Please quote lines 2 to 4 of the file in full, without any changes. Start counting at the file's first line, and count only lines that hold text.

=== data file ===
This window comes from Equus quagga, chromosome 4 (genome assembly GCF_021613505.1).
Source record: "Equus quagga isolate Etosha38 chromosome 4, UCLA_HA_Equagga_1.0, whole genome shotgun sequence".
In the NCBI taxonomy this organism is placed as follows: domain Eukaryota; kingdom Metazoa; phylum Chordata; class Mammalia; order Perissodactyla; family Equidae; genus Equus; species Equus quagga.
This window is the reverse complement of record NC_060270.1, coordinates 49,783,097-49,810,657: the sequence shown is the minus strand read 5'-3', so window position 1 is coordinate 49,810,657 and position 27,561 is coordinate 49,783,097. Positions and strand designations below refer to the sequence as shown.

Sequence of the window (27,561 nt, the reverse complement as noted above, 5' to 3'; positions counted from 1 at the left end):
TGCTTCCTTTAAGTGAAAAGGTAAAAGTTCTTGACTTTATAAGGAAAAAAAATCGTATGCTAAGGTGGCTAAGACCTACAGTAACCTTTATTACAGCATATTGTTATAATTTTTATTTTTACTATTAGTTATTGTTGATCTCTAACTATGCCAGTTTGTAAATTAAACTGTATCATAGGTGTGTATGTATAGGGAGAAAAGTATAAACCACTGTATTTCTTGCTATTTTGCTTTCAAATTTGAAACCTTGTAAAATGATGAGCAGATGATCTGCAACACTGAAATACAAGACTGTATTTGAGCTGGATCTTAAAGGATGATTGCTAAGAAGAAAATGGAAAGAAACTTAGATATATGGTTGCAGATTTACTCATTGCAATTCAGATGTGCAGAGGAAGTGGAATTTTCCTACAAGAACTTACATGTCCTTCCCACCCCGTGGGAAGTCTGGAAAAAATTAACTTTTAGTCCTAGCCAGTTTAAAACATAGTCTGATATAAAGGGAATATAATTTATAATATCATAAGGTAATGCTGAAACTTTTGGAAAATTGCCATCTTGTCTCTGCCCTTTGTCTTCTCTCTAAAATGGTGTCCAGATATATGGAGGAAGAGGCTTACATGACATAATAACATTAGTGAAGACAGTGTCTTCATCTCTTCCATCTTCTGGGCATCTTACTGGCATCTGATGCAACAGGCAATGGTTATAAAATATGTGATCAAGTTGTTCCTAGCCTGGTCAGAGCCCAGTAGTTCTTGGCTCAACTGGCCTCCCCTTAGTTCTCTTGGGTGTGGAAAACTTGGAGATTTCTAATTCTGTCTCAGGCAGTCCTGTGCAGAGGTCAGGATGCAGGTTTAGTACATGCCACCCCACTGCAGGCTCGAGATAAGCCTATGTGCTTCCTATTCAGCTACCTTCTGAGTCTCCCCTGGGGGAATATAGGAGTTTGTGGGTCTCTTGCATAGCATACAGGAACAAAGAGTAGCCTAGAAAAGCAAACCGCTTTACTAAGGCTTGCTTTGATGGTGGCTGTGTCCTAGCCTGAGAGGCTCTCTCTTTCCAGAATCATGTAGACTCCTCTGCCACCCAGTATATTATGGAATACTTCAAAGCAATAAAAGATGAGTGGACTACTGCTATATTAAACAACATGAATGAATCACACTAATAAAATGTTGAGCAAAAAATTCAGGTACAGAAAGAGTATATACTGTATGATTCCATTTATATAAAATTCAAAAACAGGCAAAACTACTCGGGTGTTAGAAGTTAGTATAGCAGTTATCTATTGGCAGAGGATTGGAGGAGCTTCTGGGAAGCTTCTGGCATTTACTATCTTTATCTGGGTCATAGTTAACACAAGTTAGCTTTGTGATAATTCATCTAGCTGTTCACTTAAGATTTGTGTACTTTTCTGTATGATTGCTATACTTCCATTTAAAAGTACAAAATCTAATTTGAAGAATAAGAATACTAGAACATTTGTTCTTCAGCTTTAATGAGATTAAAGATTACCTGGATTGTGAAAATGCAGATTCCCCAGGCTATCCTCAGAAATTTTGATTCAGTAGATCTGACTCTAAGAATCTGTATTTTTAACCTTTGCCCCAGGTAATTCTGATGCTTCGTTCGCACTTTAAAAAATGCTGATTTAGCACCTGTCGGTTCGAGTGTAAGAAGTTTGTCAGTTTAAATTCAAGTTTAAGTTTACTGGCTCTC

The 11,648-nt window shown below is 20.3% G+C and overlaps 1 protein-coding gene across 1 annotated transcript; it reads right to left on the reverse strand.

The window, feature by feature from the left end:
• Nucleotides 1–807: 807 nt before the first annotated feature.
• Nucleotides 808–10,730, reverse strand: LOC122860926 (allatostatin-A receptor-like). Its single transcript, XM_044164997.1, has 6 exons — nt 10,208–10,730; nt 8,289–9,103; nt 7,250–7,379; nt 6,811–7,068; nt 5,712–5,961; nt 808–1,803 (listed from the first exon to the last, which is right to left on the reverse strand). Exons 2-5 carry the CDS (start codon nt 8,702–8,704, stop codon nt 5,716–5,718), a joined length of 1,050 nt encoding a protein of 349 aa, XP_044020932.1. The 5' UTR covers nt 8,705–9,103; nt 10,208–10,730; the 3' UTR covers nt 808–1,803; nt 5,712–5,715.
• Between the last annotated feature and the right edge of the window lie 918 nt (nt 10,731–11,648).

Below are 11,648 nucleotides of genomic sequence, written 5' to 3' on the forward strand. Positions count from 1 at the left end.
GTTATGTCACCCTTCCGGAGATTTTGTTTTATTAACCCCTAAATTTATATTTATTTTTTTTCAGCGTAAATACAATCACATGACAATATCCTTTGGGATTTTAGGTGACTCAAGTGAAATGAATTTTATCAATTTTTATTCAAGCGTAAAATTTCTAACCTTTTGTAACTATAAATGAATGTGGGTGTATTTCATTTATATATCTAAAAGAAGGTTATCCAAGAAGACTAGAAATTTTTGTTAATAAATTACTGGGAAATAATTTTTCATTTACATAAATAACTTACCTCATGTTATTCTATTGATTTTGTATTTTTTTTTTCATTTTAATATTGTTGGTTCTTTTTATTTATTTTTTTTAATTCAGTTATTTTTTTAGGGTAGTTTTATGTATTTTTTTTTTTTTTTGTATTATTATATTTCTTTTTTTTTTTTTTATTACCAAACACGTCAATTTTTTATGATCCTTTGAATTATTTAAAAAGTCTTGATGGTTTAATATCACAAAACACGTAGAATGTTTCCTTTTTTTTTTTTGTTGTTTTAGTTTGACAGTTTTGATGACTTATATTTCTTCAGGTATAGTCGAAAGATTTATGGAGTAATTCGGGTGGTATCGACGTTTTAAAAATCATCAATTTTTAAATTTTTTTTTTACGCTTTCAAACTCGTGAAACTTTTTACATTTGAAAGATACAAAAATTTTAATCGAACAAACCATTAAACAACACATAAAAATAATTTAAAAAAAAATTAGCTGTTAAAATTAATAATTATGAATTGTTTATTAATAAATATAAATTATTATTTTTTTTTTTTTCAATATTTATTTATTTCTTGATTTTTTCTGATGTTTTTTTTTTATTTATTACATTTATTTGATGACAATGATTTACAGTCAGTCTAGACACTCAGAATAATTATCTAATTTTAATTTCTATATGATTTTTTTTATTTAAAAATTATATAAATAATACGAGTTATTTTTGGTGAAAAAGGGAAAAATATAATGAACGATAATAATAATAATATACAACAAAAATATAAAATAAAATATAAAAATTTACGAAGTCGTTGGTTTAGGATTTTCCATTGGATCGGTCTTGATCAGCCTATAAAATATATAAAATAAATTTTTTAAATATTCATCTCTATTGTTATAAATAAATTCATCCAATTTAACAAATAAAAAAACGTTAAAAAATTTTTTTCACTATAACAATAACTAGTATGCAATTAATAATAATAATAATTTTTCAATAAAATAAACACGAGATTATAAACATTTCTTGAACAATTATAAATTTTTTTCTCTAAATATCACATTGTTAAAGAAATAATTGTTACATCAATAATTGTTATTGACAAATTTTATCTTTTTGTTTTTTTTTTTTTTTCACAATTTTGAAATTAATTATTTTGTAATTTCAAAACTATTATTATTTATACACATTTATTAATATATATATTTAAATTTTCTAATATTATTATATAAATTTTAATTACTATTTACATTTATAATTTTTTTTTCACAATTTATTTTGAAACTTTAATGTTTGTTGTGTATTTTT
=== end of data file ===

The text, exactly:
Source record: "Equus quagga isolate Etosha38 chromosome 4, UCLA_HA_Equagga_1.0, whole genome shotgun sequence".
In the NCBI taxonomy this organism is placed as follows: domain Eukaryota; kingdom Metazoa; phylum Chordata; class Mammalia; order Perissodactyla; family Equidae; genus Equus; species Equus quagga.
This window is the reverse complement of record NC_060270.1, coordinates 49,783,097-49,810,657: the sequence shown is the minus strand read 5'-3', so window position 1 is coordinate 49,810,657 and position 27,561 is coordinate 49,783,097. Positions and strand designations below refer to the sequence as shown.